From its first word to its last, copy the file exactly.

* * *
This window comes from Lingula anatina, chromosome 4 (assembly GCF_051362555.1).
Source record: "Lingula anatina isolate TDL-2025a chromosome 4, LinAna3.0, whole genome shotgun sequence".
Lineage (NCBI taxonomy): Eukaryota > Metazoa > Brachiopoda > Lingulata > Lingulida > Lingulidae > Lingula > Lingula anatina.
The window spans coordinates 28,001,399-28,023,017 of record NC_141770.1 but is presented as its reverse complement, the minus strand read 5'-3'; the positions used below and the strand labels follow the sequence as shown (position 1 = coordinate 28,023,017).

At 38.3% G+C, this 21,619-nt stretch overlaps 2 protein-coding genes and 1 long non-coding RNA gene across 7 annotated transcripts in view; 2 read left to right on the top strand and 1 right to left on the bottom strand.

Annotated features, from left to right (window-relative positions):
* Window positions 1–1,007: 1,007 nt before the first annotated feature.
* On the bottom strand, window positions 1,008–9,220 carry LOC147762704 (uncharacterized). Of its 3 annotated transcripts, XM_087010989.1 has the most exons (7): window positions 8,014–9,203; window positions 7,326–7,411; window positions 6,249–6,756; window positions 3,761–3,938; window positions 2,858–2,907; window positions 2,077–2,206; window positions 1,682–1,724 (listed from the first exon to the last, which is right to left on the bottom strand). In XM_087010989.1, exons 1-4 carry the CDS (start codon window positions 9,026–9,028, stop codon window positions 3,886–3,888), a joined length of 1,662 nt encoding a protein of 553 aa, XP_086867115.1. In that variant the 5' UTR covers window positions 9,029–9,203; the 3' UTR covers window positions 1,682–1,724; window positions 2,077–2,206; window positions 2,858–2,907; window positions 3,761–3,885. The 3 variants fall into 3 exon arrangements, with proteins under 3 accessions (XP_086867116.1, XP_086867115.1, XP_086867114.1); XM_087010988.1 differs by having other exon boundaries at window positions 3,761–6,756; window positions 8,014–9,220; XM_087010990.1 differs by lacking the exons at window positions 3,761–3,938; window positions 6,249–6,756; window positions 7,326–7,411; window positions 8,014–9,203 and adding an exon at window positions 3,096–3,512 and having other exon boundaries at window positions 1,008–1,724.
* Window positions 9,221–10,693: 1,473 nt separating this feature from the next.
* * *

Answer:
This window comes from Lingula anatina, chromosome 4 (assembly GCF_051362555.1).
Source record: "Lingula anatina isolate TDL-2025a chromosome 4, LinAna3.0, whole genome shotgun sequence".
Lineage (NCBI taxonomy): Eukaryota > Metazoa > Brachiopoda > Lingulata > Lingulida > Lingulidae > Lingula > Lingula anatina.
The window spans coordinates 28,001,399-28,023,017 of record NC_141770.1 but is presented as its reverse complement, the minus strand read 5'-3'; the positions used below and the strand labels follow the sequence as shown (position 1 = coordinate 28,023,017).

At 38.3% G+C, this 21,619-nt stretch overlaps 2 protein-coding genes and 1 long non-coding RNA gene across 7 annotated transcripts in view; 2 read left to right on the top strand and 1 right to left on the bottom strand.

Annotated features, from left to right (window-relative positions):
* Window positions 1–1,007: 1,007 nt before the first annotated feature.
* On the bottom strand, window positions 1,008–9,220 carry LOC147762704 (uncharacterized). Of its 3 annotated transcripts, XM_087010989.1 has the most exons (7): window positions 8,014–9,203; window positions 7,326–7,411; window positions 6,249–6,756; window positions 3,761–3,938; window positions 2,858–2,907; window positions 2,077–2,206; window positions 1,682–1,724 (listed from the first exon to the last, which is right to left on the bottom strand). In XM_087010989.1, exons 1-4 carry the CDS (start codon window positions 9,026–9,028, stop codon window positions 3,886–3,888), a joined length of 1,662 nt encoding a protein of 553 aa, XP_086867115.1. In that variant the 5' UTR covers window positions 9,029–9,203; the 3' UTR covers window positions 1,682–1,724; window positions 2,077–2,206; window positions 2,858–2,907; window positions 3,761–3,885. The 3 variants fall into 3 exon arrangements, with proteins under 3 accessions (XP_086867116.1, XP_086867115.1, XP_086867114.1); XM_087010988.1 differs by having other exon boundaries at window positions 3,761–6,756; window positions 8,014–9,220; XM_087010990.1 differs by lacking the exons at window positions 3,761–3,938; window positions 6,249–6,756; window positions 7,326–7,411; window positions 8,014–9,203 and adding an exon at window positions 3,096–3,512 and having other exon boundaries at window positions 1,008–1,724.
* Window positions 9,221–10,693: 1,473 nt separating this feature from the next.